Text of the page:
All the ends of the world
Shall remember and turn to the LORD,
And all the families of the nations
Shall worship before You.

For the kingdom is the LORD’s,
And He rules over the nations. – Psalm 22:27-28. 

            The sufferer in this psalm exclaims that one day every nation will worship Yahweh, because He will exercise rule over them (cf. Psa. 2).  Hence, the psalm mixes the twin roles of the Servant of Yahweh as we meet Him in Isaiah.

            The prophet Isaiah wrote thus about the Suffering Servant:

             Who has believed our report? – Isaiah 53:1a.

            After reading the passion narratives of the Gospels one can see how apropos that question is.  The reference to this Servant (Isa. 52:13) growing up “as a tender plant, and as a root out of dry ground” (Isa. 53:2) warns the Jews of this man’s lowly beginnings, but this same will be “exalted and extolled and be very high” (Isa. 52:13), but only once He has “sprinkled many nations” (Isa. 52:15 cf. 53:11). 

            Daniel predicted that Messiah would be “cut off and [would] have nothing.” (Dan. 9:26 NASB), and Zechariah foretold how “they,” Israel, would one day “look on Me whom they pierced.” (Zech. 12:10 cf. Psa. 22:16).  There was plenty of witness to the rejection of Messiah in the Hebrew Scriptures. Still, they could not see their King on the cross.  

            I locate the source of the unbelief in what I have called man’s default setting, the lurch to independence that motivates our sin nature.  It is this default in man that sets them to shrug off authority of God’s word, even when it is acknowledged as an authority.          

            But then there are a multitude who have come after who see things another way.  They too ask themselves “If He is the King of Israel…” but they answer in a different way.  They know Jesus is the King of Israel, but contrary to Matthew they redefine “Israel.”  For these believers the cross and the resurrection are the focal point of everything; and God’s Word must be interpreted on the basis of it and the subsequent events.  Jesus is the King, but He rules from heaven.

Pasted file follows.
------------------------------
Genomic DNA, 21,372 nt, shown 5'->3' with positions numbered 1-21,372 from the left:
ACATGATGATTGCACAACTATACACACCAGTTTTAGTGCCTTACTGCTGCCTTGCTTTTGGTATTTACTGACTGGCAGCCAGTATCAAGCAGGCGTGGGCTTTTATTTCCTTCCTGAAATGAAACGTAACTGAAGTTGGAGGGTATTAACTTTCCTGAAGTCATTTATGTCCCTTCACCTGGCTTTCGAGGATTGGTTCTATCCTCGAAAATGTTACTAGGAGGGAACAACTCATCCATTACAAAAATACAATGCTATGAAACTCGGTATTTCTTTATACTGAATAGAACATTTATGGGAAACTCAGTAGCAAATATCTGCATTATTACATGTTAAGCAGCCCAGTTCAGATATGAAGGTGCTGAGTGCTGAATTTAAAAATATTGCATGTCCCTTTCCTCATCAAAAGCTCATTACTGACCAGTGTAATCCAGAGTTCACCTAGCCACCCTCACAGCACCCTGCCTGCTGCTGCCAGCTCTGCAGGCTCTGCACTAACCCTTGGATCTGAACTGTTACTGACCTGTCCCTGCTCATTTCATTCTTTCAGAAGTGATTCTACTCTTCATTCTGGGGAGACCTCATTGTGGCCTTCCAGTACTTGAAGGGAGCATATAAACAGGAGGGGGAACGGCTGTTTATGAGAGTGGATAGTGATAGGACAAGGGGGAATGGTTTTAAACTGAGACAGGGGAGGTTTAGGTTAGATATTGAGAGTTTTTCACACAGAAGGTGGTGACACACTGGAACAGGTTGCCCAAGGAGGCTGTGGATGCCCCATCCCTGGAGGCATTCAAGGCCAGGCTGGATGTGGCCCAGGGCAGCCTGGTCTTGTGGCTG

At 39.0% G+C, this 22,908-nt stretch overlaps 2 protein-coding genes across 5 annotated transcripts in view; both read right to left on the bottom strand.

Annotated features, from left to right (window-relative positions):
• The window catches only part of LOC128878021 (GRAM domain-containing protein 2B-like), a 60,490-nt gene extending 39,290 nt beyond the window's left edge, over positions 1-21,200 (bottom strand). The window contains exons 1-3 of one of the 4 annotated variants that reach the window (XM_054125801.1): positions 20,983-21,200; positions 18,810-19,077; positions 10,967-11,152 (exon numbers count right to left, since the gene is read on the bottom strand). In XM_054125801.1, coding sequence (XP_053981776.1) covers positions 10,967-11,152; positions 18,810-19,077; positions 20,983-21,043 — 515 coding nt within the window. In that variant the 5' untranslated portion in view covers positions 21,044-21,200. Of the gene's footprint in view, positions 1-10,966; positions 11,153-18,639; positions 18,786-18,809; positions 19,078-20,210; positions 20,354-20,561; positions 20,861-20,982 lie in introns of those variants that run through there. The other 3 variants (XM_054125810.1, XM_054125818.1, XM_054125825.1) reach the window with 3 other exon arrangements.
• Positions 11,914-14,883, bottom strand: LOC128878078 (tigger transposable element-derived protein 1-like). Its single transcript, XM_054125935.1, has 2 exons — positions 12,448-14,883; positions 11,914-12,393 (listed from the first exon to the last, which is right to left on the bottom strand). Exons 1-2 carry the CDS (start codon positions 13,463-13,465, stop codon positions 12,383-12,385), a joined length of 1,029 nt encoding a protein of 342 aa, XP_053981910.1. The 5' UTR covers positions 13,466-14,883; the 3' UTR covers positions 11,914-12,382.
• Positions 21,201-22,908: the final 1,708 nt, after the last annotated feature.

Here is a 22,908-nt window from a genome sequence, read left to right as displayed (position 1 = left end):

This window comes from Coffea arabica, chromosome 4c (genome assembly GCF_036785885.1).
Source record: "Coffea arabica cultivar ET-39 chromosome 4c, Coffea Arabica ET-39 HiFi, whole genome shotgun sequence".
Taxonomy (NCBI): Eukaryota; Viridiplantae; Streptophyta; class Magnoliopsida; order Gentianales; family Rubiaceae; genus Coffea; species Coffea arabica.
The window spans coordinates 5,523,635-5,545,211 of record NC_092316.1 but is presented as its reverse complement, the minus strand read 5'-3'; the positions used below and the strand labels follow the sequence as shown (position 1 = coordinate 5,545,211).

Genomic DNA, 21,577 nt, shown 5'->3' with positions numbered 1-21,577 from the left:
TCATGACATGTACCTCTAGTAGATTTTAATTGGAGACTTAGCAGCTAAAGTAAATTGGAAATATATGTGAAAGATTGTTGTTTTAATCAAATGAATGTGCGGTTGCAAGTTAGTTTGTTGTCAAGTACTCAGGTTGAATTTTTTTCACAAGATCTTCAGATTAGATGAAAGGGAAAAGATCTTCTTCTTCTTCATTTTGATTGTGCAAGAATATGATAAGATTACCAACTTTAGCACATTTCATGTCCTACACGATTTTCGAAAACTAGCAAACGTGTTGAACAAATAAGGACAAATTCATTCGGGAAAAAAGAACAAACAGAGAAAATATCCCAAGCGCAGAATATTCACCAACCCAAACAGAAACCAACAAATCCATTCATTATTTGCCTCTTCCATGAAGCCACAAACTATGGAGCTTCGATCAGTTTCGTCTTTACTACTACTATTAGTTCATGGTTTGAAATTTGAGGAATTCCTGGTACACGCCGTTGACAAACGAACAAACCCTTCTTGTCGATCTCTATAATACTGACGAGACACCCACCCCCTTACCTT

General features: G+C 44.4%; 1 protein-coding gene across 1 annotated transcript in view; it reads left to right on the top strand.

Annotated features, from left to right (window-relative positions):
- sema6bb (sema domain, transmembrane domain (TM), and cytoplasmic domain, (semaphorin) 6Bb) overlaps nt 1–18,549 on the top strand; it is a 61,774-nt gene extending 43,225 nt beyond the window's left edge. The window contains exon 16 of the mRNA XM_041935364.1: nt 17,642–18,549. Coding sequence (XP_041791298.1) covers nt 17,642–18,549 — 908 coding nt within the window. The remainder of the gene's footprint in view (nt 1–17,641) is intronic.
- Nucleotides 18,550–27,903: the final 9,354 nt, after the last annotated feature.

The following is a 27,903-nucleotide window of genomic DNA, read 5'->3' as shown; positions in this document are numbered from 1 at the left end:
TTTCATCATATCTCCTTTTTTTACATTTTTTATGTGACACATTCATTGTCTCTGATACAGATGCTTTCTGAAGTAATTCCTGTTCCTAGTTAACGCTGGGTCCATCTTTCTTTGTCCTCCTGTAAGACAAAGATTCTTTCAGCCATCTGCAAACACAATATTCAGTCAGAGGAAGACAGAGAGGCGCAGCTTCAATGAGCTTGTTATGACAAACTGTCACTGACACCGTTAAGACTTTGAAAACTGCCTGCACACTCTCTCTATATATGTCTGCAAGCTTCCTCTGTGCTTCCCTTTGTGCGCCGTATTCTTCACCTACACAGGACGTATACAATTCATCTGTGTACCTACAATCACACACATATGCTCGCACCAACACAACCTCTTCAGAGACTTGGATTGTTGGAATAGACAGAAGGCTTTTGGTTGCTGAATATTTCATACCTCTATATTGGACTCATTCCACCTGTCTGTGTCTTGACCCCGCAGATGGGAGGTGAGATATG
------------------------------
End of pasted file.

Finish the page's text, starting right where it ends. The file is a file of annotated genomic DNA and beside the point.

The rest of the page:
Although one of these positions fully recognizes the divinity of Jesus and accepts Him as the Messiah, I want to be a little bit controversial here in claiming that this second group, good men as they are, have not entirely allowed Jesus to be the Messiah He undoubtedly is!  Jesus “Christ” has been redefined along with “Israel.”  They have done so because they have chosen the wrong direction to look at His messianic role, and they have constructed an ingenious story where the terms “Christ/Messiah” and “Israel” have been adapted to fit well.  


[1] He had earlier cited a prophecy from Jeremiah that is not found in his Book, but which closely resembles Zechariah 11:12-13.  We must not be so naïve as to believe that Matthew was so unintelligent as to get his source wrong.  It is far more reasonable to assume that Jeremiah did indeed speak this prophecy, but that it was given to the later prophet to write it down.  

4 thoughts on “The Kingdom of Heaven in Matthew (10)”

  1. Dr. Henebury,

    I just listened to your week 6 course on the end times. The section on Judas was absolutely fascinating… tying in John 6, John 17, Acts 1. 2 Thess 2, and Revelation etc. If Judas is the antichrist, I guess “son of perdition” would be a technical term.

    If Judas was so evil, then why did he feel so guilty about betraying Christ? Reading that section, to me he seems to be pathetic rather than downright evil, revealing some kind of functioning conscience

    1. Yeah, but if you ran with that speculation, Paul, you might make a few quick bucks in the pop-prophecy book market. 😉